Edward Elgar’s The Dream of Gerontius tells the story of a pious man’s death, his travels through Purgatory and finally being accepted into Heaven. It is perhaps not the most dramatic of tales, but one filled with a sense of redemption and intense spirituality. Sunday’s concert provided some truly excellent performances from all involved, but ultimately fizzled into nothingness due to the choice of venue.

Sarah Connolly © Peter Warren
Sarah Connolly
© Peter Warren

My main gripe with Gerontius is that it’s all a bit much. While I enjoy the unashamed exuberance of the choruses praising God, or Gerontius’ long monologues, they all seem to go on and on for much longer than they need to, or at least be much louder than they need to. Instead of turning them into special moments reserved for climaxes, it seems like Elgar decided that “loud” should be the default dynamic for this piece. A shame, when the few quiet moments have such a hushed magic to them. The influences of Wagner (and especially his Parsifal) are very apparent, but unlike Wagner, Elgar doesn’t seem to fully realise the possibilities for chamber music that a large orchestra gives.

The BBC Symphony Orchestra played with an extraordinarily well-blended sound, from the opening with unison strings and cor anglais to the many passages for the entire orchestra. Although I find Elgar’s orchestration a bit too string-heavy, the string sound was pleasingly burnished, not too bright and polished – a very fitting sound for this piece. The woodwinds were uniformly excellent, but the brass was at times a bit too loud, albeit always controlled, never shrill. Conductor Sir Andrew Davis’ account of Gerontius was on the fast side, but I never felt like the piece was rushed in any way. The tempi all felt natural. The evocation of utter calm at the start of the second part was especially magical.

Even though the solo singing was solidly impressive throughout, the standout performers were the BBC Symphony Chorus. Elgar’s writing for the chorus is hugely varied, spanning from massive, jubilatory choruses praising God to hushed, intimate chorales entirely without orchestral accompaniment, from portraying deliciously evil demons of Purgatory to the angelicals of Heaven. Much like the orchestra, the chorus managed to produce an impressively homogenous sound throughout the performance, both in the (far too few) hushed, quiet moments utilising only the semi-chorus, but also in the many loud parts. The voices were superbly balanced, and the tenors (as is so often the case) didn’t stick out like a sore thumb; the many fugues were a joy to listen to, and the polyphonic textures were remarkably clear, especially given the size of the chorus. If I were to start nitpicking, I would say that there were a couple instances in the first part where the chorus wasn’t completely together at the end of words, leading to the audience being showered in consonants, but it only happened a few times, and did not detract from a superb performance.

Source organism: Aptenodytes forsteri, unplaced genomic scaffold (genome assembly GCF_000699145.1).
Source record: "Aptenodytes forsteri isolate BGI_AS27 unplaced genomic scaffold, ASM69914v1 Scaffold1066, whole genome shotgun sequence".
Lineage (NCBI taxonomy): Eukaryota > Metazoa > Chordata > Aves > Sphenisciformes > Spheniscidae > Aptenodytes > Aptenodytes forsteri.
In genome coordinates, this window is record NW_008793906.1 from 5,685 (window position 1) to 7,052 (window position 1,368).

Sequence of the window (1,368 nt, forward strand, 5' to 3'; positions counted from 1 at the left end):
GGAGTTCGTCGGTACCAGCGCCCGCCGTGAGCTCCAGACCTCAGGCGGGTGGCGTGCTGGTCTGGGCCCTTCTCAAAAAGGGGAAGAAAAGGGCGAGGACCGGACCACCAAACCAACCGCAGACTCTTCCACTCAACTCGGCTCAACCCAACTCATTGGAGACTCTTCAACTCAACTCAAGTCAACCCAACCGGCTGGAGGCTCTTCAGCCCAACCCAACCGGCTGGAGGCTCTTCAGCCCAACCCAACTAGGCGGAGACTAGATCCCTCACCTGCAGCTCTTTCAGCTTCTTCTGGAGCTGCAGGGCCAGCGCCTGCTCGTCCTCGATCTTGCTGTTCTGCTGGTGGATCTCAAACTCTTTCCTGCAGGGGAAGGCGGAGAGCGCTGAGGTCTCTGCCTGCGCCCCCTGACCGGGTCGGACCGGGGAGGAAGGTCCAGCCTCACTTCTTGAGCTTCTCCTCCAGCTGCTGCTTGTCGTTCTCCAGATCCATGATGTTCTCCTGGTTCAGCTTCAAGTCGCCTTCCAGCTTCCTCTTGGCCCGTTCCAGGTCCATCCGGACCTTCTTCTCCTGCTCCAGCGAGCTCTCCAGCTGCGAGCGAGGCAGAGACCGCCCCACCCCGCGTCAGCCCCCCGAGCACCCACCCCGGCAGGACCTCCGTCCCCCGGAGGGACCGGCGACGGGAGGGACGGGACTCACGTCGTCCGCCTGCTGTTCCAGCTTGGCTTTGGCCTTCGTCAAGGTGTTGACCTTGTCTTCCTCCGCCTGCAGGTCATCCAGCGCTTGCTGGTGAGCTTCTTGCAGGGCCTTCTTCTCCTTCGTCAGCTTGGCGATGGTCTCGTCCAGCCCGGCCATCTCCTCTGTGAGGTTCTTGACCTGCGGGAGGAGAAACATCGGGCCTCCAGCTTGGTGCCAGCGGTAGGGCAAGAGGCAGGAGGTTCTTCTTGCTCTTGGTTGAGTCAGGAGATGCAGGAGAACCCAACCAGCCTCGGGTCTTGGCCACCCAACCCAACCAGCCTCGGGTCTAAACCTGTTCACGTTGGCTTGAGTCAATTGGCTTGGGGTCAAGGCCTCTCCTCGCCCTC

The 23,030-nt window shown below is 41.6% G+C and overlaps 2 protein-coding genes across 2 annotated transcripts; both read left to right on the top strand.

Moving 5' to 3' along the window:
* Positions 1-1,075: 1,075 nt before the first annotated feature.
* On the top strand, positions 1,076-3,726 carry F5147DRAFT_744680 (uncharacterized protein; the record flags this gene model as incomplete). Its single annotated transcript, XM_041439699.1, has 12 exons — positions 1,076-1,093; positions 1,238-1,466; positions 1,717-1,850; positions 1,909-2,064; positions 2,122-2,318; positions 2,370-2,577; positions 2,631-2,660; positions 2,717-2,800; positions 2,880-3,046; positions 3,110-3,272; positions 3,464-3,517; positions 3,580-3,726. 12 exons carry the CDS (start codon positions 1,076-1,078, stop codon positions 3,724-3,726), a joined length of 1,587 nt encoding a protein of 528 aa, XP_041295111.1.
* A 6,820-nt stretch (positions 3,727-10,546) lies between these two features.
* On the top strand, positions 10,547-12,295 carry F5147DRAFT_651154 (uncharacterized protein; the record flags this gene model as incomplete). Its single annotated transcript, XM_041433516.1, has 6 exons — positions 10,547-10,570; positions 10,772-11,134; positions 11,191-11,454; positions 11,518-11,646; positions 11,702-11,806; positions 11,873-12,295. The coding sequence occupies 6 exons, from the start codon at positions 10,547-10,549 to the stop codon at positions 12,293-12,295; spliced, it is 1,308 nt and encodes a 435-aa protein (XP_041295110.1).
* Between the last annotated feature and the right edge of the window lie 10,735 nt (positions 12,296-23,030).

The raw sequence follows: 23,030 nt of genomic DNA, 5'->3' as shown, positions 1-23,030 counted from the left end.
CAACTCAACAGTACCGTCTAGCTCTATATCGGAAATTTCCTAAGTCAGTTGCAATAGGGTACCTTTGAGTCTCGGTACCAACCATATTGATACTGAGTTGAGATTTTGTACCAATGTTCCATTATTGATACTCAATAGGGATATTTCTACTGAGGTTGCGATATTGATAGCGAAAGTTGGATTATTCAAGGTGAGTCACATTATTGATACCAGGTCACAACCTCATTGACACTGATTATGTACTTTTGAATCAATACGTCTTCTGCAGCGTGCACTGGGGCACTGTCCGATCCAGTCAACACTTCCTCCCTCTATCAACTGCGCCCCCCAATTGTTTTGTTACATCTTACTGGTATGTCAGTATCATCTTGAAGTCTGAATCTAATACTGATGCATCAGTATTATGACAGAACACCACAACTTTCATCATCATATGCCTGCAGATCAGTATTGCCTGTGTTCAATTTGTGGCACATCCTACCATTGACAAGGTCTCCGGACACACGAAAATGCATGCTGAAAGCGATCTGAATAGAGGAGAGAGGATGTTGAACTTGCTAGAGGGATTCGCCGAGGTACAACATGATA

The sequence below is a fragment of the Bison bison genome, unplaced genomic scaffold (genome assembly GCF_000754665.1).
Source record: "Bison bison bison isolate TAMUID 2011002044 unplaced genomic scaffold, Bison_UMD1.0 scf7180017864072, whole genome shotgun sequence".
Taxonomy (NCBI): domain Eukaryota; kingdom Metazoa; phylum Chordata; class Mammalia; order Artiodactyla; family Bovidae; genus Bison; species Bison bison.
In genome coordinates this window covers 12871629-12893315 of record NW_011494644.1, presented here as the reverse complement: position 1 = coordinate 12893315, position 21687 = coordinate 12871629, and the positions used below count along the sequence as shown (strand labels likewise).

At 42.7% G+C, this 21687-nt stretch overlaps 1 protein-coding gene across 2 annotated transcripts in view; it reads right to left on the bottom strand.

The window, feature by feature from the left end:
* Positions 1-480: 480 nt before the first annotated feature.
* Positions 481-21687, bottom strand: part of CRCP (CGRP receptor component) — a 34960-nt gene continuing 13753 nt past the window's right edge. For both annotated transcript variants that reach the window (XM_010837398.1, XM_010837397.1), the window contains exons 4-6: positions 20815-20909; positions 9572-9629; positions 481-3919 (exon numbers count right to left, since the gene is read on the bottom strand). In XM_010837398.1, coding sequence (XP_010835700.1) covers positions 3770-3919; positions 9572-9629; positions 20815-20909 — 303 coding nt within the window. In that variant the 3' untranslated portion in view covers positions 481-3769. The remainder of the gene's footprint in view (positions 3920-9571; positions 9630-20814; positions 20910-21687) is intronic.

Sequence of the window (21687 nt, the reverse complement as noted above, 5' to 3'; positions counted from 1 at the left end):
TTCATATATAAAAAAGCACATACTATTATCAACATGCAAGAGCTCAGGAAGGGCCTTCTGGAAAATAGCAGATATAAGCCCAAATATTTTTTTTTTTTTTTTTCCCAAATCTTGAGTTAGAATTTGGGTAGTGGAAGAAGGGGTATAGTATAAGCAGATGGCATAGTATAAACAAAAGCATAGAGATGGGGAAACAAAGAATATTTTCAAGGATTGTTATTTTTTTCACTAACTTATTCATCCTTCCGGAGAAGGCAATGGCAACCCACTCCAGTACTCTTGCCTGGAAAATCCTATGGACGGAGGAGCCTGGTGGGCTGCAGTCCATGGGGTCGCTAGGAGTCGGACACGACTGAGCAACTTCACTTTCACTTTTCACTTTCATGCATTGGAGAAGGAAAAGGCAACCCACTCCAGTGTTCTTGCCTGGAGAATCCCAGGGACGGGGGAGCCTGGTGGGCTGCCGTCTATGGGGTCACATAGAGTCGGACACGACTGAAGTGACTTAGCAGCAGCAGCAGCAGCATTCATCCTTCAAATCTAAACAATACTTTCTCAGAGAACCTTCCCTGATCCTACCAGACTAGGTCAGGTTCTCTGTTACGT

As Gerontius, Stuart Skelton showed an impressive dynamic range, especially in the opening monologues, from the smallest pianissimo to great stretches of sustained, very loud singing. While I would have liked to hear more dynamic contrast throughout, it sadly wasn’t something the piece allowed for, instead favouring heroic declamation. He had a wonderful sense of text, and found interest in the monotonously loud passages. Singing the two roles of the Priest and the Angel of the Agony was bass David Soar, stepping in for an indisposed Brindley Sherratt. He had a commanding stage presence and his large, booming voice proved especially effective as the Angel of the Agony. Sarah Connolly’s Angel showed a lot more variation than Skelton’s Gerontius, a part ranging from hushed silence to soaring lyrical passages, a lot due to Elgar’s writing, but also a testament to Connolly’s musicality. Connolly perfectly embodied the angel, with a powerful lower register and a stunningly beautiful top. Her final lullaby to Gerontius was one of the highlights of the evening.

The evening’s venue, the Barbican Centre, does not have the world’s greatest acoustic, and there was a sense of disappointment when the final note swelled, only to be replaced by reverberation-less silence, with no audible trace of the previous two hours. What was an excellent performance sadly fizzled into nothing when the piece just… stopped.

****1